Which degrees are helpful for entrepreneurs
Double-entry bookkeeping / accounting for companies
The accounting in detail
In double-entry bookkeeping, profits are determined by comparing the business assets at the beginning of the year and at the end of the year.
- Opening balance: Make a list of assets and debts on the opening day (establishment of the company). To do this, you need to take an inventory
- Closing balance: At the end of the financial year, there is another inventory to determine the assets.
The business assets are determined in the opening and closing balance sheets as follows:
- Business assets = (fixed assets + current assets) - debt.
The profit for the financial year is then derived from the business assets in the opening balance sheet less business assets in the closing balance sheet. The balance sheet items are compared with the accounts. The balance sheet and the related income statement form the annual financial statements.
In principle, it is advisable - if you are not well versed in bookkeeping yourself and have enough time - to consult a tax advisor.
Chart of accounts for double-entry bookkeeping
The structure of a balance sheet depends primarily on the legal form and size of a company. The posting of business transactions is always the same on two sides: namely on the debit side and the credit side. On the one hand, the use of funds is recorded and, on the other hand, the source of the funds. With double-entry bookkeeping, these two sides must always be balanced.
According to § 238 HGB, the entrepreneur must keep records of his activities. The double-entry bookkeeping is intended to reflect all commercial transactions and all assets. The name double-entry bookkeeping is derived from the recording of all business transactions in two books. These books are:
- the land register or journal and
- the general ledger or the general ledger accounts.
In addition, there are sub-ledgers for double-entry bookkeeping, which support the general and land registers in recording all business transactions. An example of a subledger is the stock ledger. With double entry, all incoming and outgoing goods are recorded in the stock ledger. The sub-ledgers for double-entry bookkeeping also include, for example, the cash book, the payroll or the current account and business friend book, in which the liabilities and receivables are listed.
The land register serves the chronological order of all business transactions for double-entry bookkeeping. All processes are recorded here with date, number, receipt and amount and posted to the account and contra account. Incoming and outgoing invoices as well as the cash books are typical land registers in double-entry bookkeeping.
The main ledger is used to keep things in order. Closing all G / L accounts from the general ledger results in the balance sheet. In order to ensure proper double-entry bookkeeping, a general agreement has been reached on the so-called standard framework of accounts for short SKR. In addition, IKR industrial accounts and joint accounts are used for double-entry bookkeeping in the general ledger.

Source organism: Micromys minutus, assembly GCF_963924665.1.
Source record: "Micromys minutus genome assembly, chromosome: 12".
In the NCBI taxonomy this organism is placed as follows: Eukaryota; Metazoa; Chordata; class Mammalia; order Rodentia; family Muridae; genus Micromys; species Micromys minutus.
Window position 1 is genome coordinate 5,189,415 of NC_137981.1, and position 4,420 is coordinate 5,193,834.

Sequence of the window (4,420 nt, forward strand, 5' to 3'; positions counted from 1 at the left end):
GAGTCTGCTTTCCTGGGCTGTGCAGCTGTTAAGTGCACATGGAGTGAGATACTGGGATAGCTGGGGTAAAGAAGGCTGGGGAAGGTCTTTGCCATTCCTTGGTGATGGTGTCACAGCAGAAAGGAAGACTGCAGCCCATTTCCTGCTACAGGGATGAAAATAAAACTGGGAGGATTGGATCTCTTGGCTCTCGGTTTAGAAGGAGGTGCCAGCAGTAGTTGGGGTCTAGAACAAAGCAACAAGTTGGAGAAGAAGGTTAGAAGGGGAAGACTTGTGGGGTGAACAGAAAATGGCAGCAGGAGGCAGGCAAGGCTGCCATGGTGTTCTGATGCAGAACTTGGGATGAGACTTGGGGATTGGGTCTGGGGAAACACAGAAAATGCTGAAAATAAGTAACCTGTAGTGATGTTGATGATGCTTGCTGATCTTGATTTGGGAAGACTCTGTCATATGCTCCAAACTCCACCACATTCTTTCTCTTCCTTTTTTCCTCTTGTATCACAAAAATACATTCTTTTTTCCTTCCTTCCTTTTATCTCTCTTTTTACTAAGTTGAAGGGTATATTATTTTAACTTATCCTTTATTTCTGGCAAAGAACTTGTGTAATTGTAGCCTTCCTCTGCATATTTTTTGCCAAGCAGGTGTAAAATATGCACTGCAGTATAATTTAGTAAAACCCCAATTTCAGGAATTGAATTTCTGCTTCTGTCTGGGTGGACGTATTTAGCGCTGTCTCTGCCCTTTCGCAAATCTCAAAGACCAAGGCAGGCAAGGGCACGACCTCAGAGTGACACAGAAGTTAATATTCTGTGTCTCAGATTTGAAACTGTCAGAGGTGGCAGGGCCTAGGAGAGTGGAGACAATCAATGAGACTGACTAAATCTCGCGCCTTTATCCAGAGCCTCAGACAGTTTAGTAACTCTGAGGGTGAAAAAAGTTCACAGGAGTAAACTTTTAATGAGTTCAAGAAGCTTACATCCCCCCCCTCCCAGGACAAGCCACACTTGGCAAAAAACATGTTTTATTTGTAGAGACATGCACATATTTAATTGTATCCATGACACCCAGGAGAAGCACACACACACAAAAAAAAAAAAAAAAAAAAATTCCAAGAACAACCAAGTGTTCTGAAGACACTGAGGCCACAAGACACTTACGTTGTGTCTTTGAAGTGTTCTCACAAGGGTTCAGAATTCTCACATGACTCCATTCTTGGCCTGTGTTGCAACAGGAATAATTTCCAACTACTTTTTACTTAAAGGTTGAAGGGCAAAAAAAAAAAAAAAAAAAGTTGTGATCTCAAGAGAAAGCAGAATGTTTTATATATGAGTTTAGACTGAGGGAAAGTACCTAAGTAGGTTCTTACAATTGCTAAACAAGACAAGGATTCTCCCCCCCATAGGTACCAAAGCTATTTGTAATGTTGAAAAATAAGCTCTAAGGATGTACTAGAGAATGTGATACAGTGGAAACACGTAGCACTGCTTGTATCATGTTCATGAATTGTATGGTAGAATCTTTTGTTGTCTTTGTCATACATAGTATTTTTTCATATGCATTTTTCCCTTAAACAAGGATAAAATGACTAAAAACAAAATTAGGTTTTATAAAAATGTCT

A simple example of a booking record is helpful in order to be able to present double-entry bookkeeping better:
- A due invoice for 200 euros is paid by the customer as follows. He pays 50 euros by bank transfer and 150 euros are brought over in cash.
- Posting rate: bank account 50 euros, cash box 150 euros to receivables 200 euros.
- This increases the liquid assets (bank account and cash) on the assets side of the balance sheet, while the receivables are reduced by the same amount.
Further information on retention requirements
- Organize your filing with bank receipts, receipts, incoming and outgoing invoices and business mail in a clear manner
- A retention period of 10 years applies to most documents (in particular for documents relating to the balance sheet, inventory documents and invoices and receipts).
- There is also a 6 year deadline for other documents such as business letters.
Double-entry accounting support
With double-entry bookkeeping, bookkeeping programs are definitely suitable for recording business transactions. In many bookkeeping programs, the booking records are entered once and then automatically recorded simultaneously, making double bookkeeping less error-prone when recording business transactions.
As editor-in-chief, René Klein has been responsible for the content of the portal and all publications by Für-Gründer.de for over 10 years. He is a regular interlocutor in other media and writes numerous external specialist articles on start-up topics. Before his time as editor-in-chief and co-founder of Für-Gründer.de, he advised listed companies in the field of financial market communication.
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